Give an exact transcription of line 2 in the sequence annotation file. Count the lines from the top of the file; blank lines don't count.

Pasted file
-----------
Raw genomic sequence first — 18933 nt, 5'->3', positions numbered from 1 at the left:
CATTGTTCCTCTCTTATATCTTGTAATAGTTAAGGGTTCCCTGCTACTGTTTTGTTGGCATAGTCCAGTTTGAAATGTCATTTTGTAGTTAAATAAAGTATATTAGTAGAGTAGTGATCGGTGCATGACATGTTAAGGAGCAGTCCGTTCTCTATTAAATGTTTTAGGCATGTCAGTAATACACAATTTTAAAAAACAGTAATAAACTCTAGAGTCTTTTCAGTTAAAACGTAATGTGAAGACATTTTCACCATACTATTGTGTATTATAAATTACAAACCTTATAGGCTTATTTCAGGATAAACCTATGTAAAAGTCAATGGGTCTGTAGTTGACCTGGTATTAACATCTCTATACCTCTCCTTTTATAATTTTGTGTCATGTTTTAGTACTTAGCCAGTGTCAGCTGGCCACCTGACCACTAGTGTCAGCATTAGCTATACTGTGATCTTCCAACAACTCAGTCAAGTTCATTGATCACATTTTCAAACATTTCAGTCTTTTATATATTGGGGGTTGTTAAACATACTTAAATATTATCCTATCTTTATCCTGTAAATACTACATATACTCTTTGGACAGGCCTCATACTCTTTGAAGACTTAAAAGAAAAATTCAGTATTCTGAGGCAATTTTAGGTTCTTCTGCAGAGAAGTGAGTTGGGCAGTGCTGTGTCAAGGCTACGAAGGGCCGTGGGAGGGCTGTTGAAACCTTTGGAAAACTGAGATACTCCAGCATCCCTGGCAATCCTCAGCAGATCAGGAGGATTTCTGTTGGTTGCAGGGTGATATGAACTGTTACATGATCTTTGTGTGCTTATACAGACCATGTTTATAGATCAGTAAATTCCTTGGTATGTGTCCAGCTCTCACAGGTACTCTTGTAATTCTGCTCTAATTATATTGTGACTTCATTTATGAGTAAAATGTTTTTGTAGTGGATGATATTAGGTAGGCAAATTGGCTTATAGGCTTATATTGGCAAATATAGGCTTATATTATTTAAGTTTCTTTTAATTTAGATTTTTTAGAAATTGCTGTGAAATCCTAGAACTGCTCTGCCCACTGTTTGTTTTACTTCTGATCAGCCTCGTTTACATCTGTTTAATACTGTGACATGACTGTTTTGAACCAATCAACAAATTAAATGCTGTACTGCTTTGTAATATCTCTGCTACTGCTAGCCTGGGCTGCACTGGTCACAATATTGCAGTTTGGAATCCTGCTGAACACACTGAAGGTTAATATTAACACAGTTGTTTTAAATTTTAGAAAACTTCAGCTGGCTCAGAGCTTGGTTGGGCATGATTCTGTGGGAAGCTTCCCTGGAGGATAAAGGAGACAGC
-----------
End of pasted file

CATTGTTCCTCTCTTATATCTTGTAATAGTTAAGGGTTCCCTGCTACTGTTTTGTTGGCATAGTCCAGTTTGAAATGTCATTTTGTAGTTAAATAAAGTATATTAGTAGAGTAGTGATCGGTGCATGACATGTTAAGGAGCAGTCCGTTCTCTATTAAATGTTTTAGGCATGTCAGTAATACACAATTTTAAAAAACAGTAATAAACTCTAGAGTCTTTTCAGTTAAAACGTAATGTGAAGACATTTTCACCATACTATTGTGTATTATAAATTACAAACCTTATAGGCTTATTTCAGGATAAACCTATGTAAAAGTCAATGGGTCTGTAGTTGACCTGGTATTAACATCTCTATACCTCTCCTTTTATAATTTTGTGTCATGTTTTAGTACTTAGCCAGTGTCAGCTGGCCACCTGACCACTAGTGTCAGCATTAGCTATACTGTGATCTTCCAACAACTCAGTCAAGTTCATTGATCACATTTTCAAACATTTCAGTCTTTTATATATTGGGGGTTGTTAAACATACTTAAATATTATCCTATCTTTATCCTGTAAATACTACATATACTCTTTGGACAGGCCTCATACTCTTTGAAGACTTAAAAGAAAAATTCAGTATTCTGAGGCAATTTTAGGTTCTTCTGCAGAGAAGTGAGTTGGGCAGTGCTGTGTCAAGGCTACGAAGGGCCGTGGGAGGGCTGTTGAAACCTTTGGAAAACTGAGATACTCCAGCATCCCTGGCAATCCTCAGCAGATCAGGAGGATTTCTGTTGGTTGCAGGGTGATATGAACTGTTACATGATCTTTGTGTGCTTATACAGACCATGTTTATAGATCAGTAAATTCCTTGGTATGTGTCCAGCTCTCACAGGTACTCTTGTAATTCTGCTCTAATTATATTGTGACTTCATTTATGAGTAAAATGTTTTTGTAGTGGATGATATTAGGTAGGCAAATTGGCTTATAGGCTTATATTGGCAAATATAGGCTTATATTATTTAAGTTTCTTTTAATTTAGATTTTTTAGAAATTGCTGTGAAATCCTAGAACTGCTCTGCCCACTGTTTGTTTTACTTCTGATCAGCCTCGTTTACATCTGTTTAATACTGTGACATGACTGTTTTGAACCAATCAACAAATTAAATGCTGTACTGCTTTGTAATATCTCTGCTACTGCTAGCCTGGGCTGCACTGGTCACAATATTGCAGTTTGGAATCCTGCTGAACACACTGAAGGTTAATATTAACACAGTTGTTTTAAATTTTAGAAAACTTCAGCTGGCTCAGAGCTTGGTTGGGCATGATTCTGTGGGAAGCTTCCCTGGAGGATAAAGGAGACAGC